weather

Updated at 6:40 a.m. ET on Friday

Hurricane Florence was making landfall on the North Carolina coast, bringing with it life-threatening storm surge, heavy rain and sustained winds of 90 miles per hour. Although downgraded to a Category 1 storm, the hurricane has grown larger and slowed its march inland — factors likely to contribute to potentially catastrophic flooding.

Many seaports and airports along the southeastern U.S. coastline have been shut down, more than 1,000 flights have been canceled, and some highways and bridges in low-lying coastal areas could close soon, as Hurricane Florence gets closer to making landfall.

Authorities in coastal areas that lie in the path of the massive storm are urging residents one last time to evacuate.

Updated at 5:10 a.m. ET on Thursday

The outer rain bands of Hurricane Florence were beginning to be felt in North Carolina, according to the National Hurricane Center, as the Category 2 storm, with sustained winds of 110 mph and the likelihood of "life-threatening storm surge and rainfall," ranged closer to a landfall.

Updated at 8:30 p.m. ET

In Charleston, S.C., a major interstate is reversing direction for about 100 miles, sending every lane inland — even earlier than originally scheduled.

In the Outer Banks, N.C., where tourists and residents rely on a few bridges and ferries for access to the mainland, authorities are warning residents to get out immediately. The state's governor has taken the unprecedented step of issuing a state-level, mandatory evacuation order, instead of relying on local governments.

Florence rapidly intensified into a "potentially catastrophic" Category 4 storm Monday morning, the National Hurricane Center said in a special statement at 12 pm. This was based on data from a NOAA Hurricane Hunter aircraft's most recent pass through the eye, which found maximum sustained winds near 130 mph and a central pressure of 946 mb. The storm was located 925 miles south-southeast of Bermuda, or 1230 miles southeast of Cape Fear, North Carolina, and moving west at 13 mph.

Updated at 5 a.m. ET on Tuesday

Hurricane Florence is growing in size and strength as it barrels toward the Southeastern U.S. for an expected landfall in the Carolinas later this week as an "extremely dangerous hurricane," according to the National Hurricane Center.

Three Systems to Watch in the Atlantic

Sep 7, 2018

Gordon may be gone, but there's no doubt the heart of hurricane season is here. Florence is a potential hurricane threat to the Mid-Atlantic states next week, and two other tropical waves are likely to develop behind it this weekend. One, in particular, could - emphasis on the word “could” - be a concern to Florida in about ten days.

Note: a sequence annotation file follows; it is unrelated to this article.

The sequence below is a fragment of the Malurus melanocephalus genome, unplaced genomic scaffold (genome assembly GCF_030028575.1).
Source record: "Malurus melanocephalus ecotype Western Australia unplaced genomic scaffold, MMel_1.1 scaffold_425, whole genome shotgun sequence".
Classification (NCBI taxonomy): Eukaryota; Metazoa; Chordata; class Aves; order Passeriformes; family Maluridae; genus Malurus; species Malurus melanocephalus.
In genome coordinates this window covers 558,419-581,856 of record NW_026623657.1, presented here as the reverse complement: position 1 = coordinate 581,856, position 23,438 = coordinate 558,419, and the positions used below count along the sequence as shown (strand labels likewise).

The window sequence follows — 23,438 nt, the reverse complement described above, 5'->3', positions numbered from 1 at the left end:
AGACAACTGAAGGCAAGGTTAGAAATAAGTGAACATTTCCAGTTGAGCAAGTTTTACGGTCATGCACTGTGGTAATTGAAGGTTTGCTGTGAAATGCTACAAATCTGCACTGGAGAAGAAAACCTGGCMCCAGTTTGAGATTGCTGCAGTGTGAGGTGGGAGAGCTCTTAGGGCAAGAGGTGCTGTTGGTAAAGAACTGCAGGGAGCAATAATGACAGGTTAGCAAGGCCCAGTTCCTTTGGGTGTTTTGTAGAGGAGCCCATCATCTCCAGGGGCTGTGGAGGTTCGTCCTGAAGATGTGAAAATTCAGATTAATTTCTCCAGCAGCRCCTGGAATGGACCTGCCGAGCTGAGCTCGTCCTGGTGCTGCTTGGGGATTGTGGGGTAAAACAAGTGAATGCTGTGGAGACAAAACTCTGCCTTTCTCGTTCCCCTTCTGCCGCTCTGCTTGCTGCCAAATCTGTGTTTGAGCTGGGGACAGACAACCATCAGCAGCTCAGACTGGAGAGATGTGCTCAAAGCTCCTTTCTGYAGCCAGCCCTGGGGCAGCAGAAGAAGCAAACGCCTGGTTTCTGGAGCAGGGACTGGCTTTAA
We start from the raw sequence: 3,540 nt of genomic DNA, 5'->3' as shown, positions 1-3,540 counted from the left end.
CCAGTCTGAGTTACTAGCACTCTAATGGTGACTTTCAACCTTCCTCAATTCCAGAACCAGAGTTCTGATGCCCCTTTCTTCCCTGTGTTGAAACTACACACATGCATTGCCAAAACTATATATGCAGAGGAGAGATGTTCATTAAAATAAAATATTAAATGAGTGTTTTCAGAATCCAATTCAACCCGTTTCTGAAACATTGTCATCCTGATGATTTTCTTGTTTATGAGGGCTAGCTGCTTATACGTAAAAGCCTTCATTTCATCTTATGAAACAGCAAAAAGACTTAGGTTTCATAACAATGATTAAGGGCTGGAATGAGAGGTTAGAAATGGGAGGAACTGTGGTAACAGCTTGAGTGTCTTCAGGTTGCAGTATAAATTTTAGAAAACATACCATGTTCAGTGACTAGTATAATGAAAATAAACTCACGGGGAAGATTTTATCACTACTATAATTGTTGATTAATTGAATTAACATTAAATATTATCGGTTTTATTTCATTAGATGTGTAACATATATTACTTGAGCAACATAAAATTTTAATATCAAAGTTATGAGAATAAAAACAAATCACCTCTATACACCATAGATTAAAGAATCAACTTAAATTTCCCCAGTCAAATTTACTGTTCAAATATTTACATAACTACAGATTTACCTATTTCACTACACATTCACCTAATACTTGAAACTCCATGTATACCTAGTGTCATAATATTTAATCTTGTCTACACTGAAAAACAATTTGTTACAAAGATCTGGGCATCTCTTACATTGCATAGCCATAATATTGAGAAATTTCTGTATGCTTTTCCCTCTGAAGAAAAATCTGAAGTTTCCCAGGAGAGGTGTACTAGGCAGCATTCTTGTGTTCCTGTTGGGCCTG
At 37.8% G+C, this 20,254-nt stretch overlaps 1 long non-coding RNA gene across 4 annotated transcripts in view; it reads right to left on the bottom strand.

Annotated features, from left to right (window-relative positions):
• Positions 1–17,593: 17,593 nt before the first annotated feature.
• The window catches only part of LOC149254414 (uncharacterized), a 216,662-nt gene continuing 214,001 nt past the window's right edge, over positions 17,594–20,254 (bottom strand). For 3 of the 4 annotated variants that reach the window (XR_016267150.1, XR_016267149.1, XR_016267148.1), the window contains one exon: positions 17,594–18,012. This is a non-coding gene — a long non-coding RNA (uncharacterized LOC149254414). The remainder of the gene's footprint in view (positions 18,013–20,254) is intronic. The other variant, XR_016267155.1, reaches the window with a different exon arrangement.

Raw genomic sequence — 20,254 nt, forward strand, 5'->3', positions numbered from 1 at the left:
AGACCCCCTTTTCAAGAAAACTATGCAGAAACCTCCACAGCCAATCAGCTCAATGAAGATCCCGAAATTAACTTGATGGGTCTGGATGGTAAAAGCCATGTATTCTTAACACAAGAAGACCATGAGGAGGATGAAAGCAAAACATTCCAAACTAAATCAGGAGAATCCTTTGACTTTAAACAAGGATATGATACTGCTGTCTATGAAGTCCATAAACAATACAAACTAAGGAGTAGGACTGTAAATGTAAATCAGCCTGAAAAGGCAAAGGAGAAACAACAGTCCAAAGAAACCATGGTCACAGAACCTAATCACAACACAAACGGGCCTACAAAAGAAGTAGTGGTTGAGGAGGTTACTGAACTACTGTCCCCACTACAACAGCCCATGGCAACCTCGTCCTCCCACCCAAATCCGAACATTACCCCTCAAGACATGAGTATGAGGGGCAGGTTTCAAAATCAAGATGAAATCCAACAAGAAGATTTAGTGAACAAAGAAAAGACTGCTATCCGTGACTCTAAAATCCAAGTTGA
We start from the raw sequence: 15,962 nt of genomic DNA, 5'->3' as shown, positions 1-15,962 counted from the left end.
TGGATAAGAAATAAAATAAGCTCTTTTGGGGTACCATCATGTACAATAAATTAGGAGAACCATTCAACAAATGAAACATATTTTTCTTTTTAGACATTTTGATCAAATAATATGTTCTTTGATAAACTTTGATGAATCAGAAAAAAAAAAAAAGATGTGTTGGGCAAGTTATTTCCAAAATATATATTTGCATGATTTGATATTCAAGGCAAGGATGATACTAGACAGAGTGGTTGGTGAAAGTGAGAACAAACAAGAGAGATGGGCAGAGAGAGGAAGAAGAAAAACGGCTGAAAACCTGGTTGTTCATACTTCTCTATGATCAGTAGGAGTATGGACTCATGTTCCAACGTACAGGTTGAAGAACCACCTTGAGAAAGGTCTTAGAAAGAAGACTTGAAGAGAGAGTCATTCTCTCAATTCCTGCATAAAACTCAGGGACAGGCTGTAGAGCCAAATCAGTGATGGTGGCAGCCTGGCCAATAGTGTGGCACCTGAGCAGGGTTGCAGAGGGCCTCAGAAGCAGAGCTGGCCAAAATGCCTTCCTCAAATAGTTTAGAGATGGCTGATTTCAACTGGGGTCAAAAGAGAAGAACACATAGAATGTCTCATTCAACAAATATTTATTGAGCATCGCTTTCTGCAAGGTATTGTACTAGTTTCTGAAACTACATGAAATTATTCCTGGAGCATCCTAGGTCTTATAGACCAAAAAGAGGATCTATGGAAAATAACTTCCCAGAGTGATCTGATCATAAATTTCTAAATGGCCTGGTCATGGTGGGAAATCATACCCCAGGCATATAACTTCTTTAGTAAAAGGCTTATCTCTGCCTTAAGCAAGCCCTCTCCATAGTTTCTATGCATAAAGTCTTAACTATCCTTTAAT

Hurricane Florence has weakened but will likely grow into a major hurricane as it nears Bermuda, the National Hurricane Center says. And while its long-term path is still uncertain, the storm is expected to begin affecting parts of the U.S. East Coast over the next few days.

Florence Becomes Third Hurricane Of Atlantic Season

Sep 4, 2018
National Weather Service

Florence has become the third hurricane of the 2018 Atlantic season, forming 1,270 miles east-northeast of the Lesser Antilles with 75 mph winds.

Florence is no threat currently to the U.S., but National Hurricane Center forecasters said there is too much spread in the model guidance beyond the 5-day period to “speculate what Florence might do.”

Florence is forecast to weaken back to tropical storm strength, before regaining hurricane status over the weekend.

With Gordon expected to become a hurricane and headed to the U.S. Gulf Coast, analysts are keeping a close eye on the nation’s oil refineries.

Updated at 2 a.m. ET

Tropical Storm Gordon has made landfall in Mississippi just west of the Alabama border, according to the National Hurricane Center. At least one death has been attributed to a fallen tree caused by the storm.

Forecasters have urged people along the Gulf Coast from Louisiana to Florida to be wary of a dangerous storm surge and flash floods.

Sam Turken / WLRN

Tropical storm Gordon drenched South Florida on Labor Day, knocking out power for thousands and putting a damper on a holiday that is usually a boon for tourism and many businesses.

The vague warning jolted citizens in and around Salem, Oregon to attention on May 29.

"Civil Emergency in this area until 1128PM," read the text message alert. "Prepare for action."

It was a ham-handed message — one that left some wondering if an attack was imminent. In fact, the danger officials wanted to warn them about wasn't coming from the sky.

It was coming from their taps.

The Tropical Atlantic is Coming Alive

Aug 30, 2018

A new tropical storm is developing in the far east Atlantic and forecast to become a hurricane this weekend.

The National Hurricane Center began advisories on Potential Tropical Cyclone Six Thursday morning, stating that the system lacked a well-defined center but was likely to strengthen over the next 24 hours. A Tropical Storm Warning was issued by the government of the Cabo Verde Islands for Santiago, Fogo and Brava.

The warming climate means more intense rain in many places, and that's helping cause more frequent and more dangerous flash floods. In one example of just how quickly people can be caught up in them, you may have seen the video that went viral after a bride in New Jersey had to be rescued traveling from her wedding ceremony to the reception.

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